In the last ten or fifteen years, realism has emerged as a distinct approach in political theory. Realists are skeptical about the merits of abstract theories of justice. They regard peace, order, and stability as the primary goals of politics. One of the more concrete aims of realists is to develop a realist perspective on legitimacy. I argue that realist accounts of legitimacy are unconvincing, because they do not solve what I call the “puzzle of legitimacy”: the puzzle of how (...) some persons can have the right to rule over others, given that all persons are equals. I focus on the realist accounts of legitimacy developed by Bernard Williams and John Horton. (shrink)
Robert Nozick and Eric Mack have tried to show that a minimal state could be just. A minimal state, they claim, could help to protect people’s moral rights without violating moral rights itself. In this article, I will discuss two challenges for defenders of a minimal state. The first challenge is to show that the just minimal state does not violate moral rights when taxing people and when maintaining a monopoly on the use of force. I argue that this challenge (...) can be met. The second challenge is to show that the just min-imal state has political authority including, most importantly, the moral power to im-pose duties on citizens. I argue that both Nozick and Mack lack the resources to meet that challenge, and that political authority cannot be deflated. This is an important prob-lem because a lack of political authority also undermines a state’s justness. (shrink)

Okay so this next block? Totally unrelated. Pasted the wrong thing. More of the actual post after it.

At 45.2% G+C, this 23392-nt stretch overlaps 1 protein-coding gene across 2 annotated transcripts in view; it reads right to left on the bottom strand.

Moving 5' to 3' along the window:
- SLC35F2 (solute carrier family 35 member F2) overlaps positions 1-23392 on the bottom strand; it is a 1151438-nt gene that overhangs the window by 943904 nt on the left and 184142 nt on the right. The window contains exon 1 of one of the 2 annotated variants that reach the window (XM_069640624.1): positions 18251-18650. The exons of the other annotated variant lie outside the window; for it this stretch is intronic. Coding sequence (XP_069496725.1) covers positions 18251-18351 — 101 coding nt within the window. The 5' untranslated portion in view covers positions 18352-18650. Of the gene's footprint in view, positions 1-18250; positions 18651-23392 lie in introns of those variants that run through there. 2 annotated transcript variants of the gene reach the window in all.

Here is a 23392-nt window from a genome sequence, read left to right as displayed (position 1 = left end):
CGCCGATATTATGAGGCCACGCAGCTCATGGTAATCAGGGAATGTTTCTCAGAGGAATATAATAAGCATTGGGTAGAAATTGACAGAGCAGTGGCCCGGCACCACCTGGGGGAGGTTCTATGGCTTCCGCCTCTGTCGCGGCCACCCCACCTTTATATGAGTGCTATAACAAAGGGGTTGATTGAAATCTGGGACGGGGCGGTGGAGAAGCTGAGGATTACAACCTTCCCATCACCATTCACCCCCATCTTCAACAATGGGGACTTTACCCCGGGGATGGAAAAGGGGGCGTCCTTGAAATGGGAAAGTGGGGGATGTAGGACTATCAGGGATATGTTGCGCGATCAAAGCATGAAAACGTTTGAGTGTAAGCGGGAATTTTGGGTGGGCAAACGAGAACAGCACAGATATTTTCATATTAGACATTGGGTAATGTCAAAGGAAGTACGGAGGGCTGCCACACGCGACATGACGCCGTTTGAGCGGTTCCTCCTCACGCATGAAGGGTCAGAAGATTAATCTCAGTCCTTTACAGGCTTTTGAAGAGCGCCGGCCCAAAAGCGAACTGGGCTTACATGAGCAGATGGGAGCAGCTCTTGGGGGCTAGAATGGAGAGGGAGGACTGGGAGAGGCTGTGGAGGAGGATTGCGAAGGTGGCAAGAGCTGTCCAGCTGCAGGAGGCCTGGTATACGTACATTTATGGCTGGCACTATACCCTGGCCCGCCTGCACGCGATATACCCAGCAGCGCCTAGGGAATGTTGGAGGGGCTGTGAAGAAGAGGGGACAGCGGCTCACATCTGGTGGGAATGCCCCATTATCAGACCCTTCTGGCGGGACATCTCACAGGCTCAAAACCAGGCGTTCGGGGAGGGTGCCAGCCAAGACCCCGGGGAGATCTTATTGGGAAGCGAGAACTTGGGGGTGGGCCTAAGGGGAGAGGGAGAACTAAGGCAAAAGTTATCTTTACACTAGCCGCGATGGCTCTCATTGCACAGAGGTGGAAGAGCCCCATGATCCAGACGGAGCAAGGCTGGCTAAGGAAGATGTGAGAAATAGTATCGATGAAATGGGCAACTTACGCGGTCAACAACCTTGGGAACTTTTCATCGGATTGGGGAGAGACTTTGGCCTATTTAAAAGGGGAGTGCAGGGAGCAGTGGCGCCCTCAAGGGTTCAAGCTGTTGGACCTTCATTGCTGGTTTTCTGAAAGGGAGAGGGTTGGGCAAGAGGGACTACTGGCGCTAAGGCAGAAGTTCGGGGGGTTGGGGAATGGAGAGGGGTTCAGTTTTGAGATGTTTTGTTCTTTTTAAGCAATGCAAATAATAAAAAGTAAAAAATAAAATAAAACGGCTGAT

Modern sovereignty is anthropocentric, constituted and organized by reference to human beings alone. Although a metaphysical assumption, anthropocentrism is of immense practical import, enabling modern states to command loyalty and resources from their subjects in pursuit of political projects. It has limits, however, which are brought clearly into view by the authoritative taboo on taking UFOs seriously. UFOs have never been systematically investigated by science or the state, because it is assumed to be known that none are extraterrestrial. Yet in (...) fact this is not known, which makes the UFO taboo puzzling given the ET possibility. Drawing on the work of Giorgio Agamben, Michel Foucault, and Jacques Derrida, the puzzle is explained by the functional imperatives of anthropocentric sovereignty, which cannot decide a UFO exception to anthropocentrism while preserving the ability to make such a decision. The UFO can be "known" only by not asking what it is. (shrink)